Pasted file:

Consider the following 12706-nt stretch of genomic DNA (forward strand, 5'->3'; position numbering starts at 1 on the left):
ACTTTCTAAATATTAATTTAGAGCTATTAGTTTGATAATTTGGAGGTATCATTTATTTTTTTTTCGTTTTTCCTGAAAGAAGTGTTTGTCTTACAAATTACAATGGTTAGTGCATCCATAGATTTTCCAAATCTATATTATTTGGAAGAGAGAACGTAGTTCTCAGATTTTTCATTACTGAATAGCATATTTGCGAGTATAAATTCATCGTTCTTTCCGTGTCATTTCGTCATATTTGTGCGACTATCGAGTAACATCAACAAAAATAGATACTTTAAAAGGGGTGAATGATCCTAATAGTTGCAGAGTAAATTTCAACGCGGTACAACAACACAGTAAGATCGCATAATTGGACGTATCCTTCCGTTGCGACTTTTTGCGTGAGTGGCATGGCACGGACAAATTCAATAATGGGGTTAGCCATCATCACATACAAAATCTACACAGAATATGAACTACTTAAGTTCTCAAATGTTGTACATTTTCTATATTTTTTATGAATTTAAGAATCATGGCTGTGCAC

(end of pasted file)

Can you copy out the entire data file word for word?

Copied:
Consider the following 12706-nt stretch of genomic DNA (forward strand, 5'->3'; position numbering starts at 1 on the left):
ACTTTCTAAATATTAATTTAGAGCTATTAGTTTGATAATTTGGAGGTATCATTTATTTTTTTTTCGTTTTTCCTGAAAGAAGTGTTTGTCTTACAAATTACAATGGTTAGTGCATCCATAGATTTTCCAAATCTATATTATTTGGAAGAGAGAACGTAGTTCTCAGATTTTTCATTACTGAATAGCATATTTGCGAGTATAAATTCATCGTTCTTTCCGTGTCATTTCGTCATATTTGTGCGACTATCGAGTAACATCAACAAAAATAGATACTTTAAAAGGGGTGAATGATCCTAATAGTTGCAGAGTAAATTTCAACGCGGTACAACAACACAGTAAGATCGCATAATTGGACGTATCCTTCCGTTGCGACTTTTTGCGTGAGTGGCATGGCACGGACAAATTCAATAATGGGGTTAGCCATCATCACATACAAAATCTACACAGAATATGAACTACTTAAGTTCTCAAATGTTGTACATTTTCTATATTTTTTATGAATTTAAGAATCATGGCTGTGCAC